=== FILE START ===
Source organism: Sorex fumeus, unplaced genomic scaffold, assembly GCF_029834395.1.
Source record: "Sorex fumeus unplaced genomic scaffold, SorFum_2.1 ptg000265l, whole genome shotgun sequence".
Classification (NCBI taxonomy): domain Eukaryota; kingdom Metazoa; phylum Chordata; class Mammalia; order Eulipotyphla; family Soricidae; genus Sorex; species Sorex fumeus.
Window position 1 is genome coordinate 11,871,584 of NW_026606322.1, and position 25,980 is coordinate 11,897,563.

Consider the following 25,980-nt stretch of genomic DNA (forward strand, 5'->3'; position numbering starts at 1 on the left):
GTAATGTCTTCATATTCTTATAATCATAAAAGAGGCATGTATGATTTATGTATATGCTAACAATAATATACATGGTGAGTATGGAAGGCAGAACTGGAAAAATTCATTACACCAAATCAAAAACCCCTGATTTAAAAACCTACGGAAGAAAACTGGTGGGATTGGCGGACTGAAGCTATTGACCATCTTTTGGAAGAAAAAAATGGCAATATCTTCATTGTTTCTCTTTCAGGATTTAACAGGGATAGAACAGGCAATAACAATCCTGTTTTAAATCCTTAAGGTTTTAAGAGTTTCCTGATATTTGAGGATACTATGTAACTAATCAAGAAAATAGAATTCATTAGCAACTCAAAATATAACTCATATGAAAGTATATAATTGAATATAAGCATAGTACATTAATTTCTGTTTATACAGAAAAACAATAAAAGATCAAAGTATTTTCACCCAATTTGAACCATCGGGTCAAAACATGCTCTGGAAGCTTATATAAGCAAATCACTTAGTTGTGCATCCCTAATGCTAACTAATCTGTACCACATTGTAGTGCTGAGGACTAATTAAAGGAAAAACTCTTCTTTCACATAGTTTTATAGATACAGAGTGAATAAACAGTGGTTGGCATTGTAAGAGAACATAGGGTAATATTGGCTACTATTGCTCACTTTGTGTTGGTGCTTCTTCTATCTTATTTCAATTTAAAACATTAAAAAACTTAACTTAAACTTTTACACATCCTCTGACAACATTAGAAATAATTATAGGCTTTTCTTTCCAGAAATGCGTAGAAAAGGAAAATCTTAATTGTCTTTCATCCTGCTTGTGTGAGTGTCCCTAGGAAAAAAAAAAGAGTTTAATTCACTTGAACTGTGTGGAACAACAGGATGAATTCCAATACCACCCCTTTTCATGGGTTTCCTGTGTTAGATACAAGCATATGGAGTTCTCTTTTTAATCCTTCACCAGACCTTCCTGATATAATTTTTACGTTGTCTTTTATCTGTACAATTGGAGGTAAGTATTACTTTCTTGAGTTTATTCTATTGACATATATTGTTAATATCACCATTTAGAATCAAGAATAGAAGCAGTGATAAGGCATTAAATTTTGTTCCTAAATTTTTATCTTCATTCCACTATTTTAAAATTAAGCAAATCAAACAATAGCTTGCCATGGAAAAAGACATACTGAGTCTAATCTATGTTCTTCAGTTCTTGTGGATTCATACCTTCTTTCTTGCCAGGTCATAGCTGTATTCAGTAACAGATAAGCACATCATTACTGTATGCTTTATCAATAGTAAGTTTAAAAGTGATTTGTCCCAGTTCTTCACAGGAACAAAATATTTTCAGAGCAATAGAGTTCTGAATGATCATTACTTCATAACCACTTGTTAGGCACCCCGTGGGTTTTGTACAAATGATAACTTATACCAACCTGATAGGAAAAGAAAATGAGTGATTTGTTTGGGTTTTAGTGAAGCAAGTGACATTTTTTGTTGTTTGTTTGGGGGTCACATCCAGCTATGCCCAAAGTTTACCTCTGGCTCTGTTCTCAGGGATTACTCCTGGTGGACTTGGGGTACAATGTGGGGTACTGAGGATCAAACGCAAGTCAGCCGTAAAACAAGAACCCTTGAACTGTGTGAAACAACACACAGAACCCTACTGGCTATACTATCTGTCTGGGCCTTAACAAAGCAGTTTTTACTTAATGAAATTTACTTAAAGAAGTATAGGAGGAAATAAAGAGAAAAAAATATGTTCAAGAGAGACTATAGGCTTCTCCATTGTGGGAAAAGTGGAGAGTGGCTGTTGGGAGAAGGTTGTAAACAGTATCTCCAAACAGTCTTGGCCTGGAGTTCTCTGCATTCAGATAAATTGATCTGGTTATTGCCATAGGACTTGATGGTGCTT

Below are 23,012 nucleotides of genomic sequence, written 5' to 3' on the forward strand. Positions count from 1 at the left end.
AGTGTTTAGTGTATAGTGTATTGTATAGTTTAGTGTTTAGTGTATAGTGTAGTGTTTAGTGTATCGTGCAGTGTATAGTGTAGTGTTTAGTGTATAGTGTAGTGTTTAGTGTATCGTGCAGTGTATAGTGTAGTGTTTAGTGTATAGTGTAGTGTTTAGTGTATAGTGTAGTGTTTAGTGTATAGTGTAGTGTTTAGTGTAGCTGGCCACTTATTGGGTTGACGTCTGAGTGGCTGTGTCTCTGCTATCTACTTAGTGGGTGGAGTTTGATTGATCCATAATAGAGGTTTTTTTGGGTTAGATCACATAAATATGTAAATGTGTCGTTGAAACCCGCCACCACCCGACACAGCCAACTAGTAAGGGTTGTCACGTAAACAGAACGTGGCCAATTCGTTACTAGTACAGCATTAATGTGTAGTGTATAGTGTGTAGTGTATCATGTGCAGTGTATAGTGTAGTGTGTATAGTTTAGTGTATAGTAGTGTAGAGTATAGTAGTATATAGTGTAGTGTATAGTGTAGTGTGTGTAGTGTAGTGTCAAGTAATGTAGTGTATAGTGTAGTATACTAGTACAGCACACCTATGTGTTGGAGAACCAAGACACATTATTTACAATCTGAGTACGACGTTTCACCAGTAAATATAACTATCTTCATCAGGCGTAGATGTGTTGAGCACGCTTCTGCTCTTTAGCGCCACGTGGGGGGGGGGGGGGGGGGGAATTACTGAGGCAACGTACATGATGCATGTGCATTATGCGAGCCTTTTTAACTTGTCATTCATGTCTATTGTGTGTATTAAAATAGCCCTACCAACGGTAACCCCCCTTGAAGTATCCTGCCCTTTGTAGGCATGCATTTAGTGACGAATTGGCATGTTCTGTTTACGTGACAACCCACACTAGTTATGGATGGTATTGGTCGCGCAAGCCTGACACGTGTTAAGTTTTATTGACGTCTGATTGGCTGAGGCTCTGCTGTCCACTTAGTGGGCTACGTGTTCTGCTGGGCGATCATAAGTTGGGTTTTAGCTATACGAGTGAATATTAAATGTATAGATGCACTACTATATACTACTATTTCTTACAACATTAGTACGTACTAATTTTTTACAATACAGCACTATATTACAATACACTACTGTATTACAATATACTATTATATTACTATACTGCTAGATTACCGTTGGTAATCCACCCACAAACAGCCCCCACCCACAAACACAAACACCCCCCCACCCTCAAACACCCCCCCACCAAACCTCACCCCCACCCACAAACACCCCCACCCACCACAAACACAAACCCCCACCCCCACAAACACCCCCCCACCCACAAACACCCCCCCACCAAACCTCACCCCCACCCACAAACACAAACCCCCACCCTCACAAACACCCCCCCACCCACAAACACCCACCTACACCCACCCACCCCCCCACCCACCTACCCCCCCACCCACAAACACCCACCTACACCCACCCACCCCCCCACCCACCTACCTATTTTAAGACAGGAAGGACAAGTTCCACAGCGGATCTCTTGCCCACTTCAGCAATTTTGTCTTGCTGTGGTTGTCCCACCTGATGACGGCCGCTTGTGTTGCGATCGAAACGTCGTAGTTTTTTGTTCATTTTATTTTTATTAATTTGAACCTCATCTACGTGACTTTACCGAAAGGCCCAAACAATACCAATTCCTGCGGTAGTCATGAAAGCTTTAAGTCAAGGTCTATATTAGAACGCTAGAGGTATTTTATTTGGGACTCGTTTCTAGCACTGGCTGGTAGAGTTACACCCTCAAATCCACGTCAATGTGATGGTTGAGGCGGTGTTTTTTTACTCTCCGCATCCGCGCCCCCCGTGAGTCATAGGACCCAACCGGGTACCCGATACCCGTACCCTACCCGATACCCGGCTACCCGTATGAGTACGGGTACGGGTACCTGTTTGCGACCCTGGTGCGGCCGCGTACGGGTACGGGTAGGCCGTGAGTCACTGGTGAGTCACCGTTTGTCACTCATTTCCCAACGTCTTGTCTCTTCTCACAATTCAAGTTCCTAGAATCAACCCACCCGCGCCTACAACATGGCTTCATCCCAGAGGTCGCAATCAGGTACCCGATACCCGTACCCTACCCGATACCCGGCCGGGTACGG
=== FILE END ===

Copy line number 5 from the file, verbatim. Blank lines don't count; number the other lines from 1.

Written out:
Consider the following 25,980-nt stretch of genomic DNA (forward strand, 5'->3'; position numbering starts at 1 on the left):